It’s an odd habit of history, and our society moreover, to forget failure and focus only on success – especially in the world of enterprise and business. As a society we tend to look at the big players in the tech space – but gloss over the start-ups who close shop within the first five years of trading.

In reasoning, this is called ‘the Graveyard Fallacy’, or ‘overlooking the graveyard’. But it’s precisely by looking at that graveyard, examining the potholes, determining the dead ends, which makes professional failure – however you define it personally – often more instructive than professional success, and such a big component in the long run to victory.

Failing successfully

If you’ve found yourself in that graveyard, how do you dust yourself off? How can you use your position to your benefit and bounce back? How can you glean the silver lining of your own professional failure? To do that, we want to look at three broad steps of successful failure. 

  1. Find the fault
    The first thing to understand is the objective scale of your failure. What to some might be a total failure, might be to others a minor setback. Seek out informed opinions, team member interviews, non-financial measures, qualitative and quantitative analyses, and market research, to determine the precise form of the flop you’ve made.

    From this soul-searching, you’ll likely stumble upon the critical error that led to disaster. Liken your failed startup to a broken down car. Isolate that faulty part – it might’ve been a specific supplier, financial oversight, toxic working culture, flaw in the original idea, or underestimation of a competitor. Understanding the source (or confluence of sources) of the error will point out the shortest way to reparation.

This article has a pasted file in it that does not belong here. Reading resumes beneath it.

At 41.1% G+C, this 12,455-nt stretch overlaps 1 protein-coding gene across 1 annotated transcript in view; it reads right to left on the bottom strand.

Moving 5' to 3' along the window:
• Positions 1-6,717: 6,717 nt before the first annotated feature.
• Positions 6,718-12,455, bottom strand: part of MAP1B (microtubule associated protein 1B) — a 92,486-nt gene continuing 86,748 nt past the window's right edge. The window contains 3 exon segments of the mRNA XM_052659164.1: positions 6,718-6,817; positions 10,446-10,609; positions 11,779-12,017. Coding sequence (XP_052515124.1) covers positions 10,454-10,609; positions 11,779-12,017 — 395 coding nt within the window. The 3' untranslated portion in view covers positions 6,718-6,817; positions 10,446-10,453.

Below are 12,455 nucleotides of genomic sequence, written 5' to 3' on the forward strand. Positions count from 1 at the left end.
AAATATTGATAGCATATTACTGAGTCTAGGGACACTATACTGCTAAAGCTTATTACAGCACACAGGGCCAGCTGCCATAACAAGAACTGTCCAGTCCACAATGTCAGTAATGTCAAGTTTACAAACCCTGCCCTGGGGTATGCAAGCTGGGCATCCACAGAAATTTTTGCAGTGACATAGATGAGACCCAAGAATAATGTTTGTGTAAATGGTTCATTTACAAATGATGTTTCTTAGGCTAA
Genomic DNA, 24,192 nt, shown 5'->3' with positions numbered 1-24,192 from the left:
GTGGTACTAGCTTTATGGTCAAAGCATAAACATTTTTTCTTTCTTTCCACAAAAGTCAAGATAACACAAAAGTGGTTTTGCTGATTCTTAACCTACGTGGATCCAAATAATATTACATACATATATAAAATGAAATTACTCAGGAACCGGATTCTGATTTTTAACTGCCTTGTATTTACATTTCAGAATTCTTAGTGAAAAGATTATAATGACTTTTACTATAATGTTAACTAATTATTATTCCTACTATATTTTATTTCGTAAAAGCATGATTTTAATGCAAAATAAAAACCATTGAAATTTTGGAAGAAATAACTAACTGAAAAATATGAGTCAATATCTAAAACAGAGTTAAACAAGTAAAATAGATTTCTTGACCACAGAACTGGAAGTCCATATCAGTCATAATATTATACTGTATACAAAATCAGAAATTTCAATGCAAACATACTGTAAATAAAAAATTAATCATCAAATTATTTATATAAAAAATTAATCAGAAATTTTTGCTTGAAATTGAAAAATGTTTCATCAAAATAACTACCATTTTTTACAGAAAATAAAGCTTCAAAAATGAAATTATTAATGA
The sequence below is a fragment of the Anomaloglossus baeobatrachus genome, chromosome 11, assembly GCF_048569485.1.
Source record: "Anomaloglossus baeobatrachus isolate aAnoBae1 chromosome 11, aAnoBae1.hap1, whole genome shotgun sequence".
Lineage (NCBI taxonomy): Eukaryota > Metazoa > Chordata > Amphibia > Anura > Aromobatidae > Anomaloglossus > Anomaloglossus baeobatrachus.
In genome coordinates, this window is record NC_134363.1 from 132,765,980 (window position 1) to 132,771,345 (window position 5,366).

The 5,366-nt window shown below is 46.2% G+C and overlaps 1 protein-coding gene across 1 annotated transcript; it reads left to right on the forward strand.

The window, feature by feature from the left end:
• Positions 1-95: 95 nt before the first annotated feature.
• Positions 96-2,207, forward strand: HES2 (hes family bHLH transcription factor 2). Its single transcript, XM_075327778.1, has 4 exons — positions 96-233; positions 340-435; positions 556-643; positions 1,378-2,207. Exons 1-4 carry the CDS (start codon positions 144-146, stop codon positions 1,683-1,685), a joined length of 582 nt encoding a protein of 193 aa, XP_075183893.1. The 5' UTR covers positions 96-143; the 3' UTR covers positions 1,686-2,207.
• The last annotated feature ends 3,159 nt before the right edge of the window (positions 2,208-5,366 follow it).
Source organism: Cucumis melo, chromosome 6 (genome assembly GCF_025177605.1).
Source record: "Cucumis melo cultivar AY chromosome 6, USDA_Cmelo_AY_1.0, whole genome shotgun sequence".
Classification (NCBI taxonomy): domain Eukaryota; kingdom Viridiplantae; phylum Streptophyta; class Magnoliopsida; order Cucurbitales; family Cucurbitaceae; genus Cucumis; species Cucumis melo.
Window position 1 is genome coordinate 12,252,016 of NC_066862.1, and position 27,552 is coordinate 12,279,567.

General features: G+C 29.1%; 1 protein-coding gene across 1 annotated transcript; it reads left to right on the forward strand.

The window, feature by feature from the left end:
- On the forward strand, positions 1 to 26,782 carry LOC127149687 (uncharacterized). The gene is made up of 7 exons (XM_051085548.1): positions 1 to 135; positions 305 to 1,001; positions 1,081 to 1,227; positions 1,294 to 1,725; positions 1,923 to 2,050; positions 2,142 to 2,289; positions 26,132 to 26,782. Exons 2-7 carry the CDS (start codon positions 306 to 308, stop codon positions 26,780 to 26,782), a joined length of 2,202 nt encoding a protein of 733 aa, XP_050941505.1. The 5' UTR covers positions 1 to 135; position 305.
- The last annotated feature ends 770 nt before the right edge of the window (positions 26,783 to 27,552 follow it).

2. Save what can be salvaged
    It can be costly to overhaul everything – isolating the error also lets you see what’s working well and doesn’t need repair or financial focus. Can you refocus your team’s efforts? Can you streamline your supply chain while using a tried-and-tested distribution network? Is there a supremely clever line of code which can be cut and paste into a new project?

    It’s worth assessing the shrapnel of your venture on every level so you’re not starting from scratch again. Give yourself the liberty and creative latitude to revisit your original idea, see what worked in it, what moved you about it, and then plug in the conceptual holes with more research, your new knowledge of the market and the risks, and better safeguards against them.
  3. Onwards and upwards
    From here, it’s vital to establish in what form you wish to continue your venture. Do you seek out new finance for a new business? Is a rebrand of your existing business in order? Or do you deem it all unsalvageable, pack up shop and look for something new? There’s no correct answer – it’s a decision that hinges of a number of factors, personal, professional and financial.

    In reaching that decision though, the mindset to have is one of humility. Rededicate yourself to continued learning – maybe expand your network efforts or enroll in a few online courses – and never stop innovating. The smartphone industry is the flagship example of not innovating quick enough.

    The inability to innovate to meet customer demands and customer pressure can eventually be the end of your own vision. Failure gives you the opportunity to briefly remove your blinkers, reposition yourself, and continue.

At the end of the day, it’s not important that you failed. The key to failing successfully is to take something from it that can be used more wisely in future projects or ventures.

For if professional failure teaches us anything, it’s that a great idea is seldom enough to succeed, that luck and timing plays a much bigger role than we readily admit, and that even the leanest business is a great wheelhouse of machinery which all needs to be working to work at all. Know that, and then you win.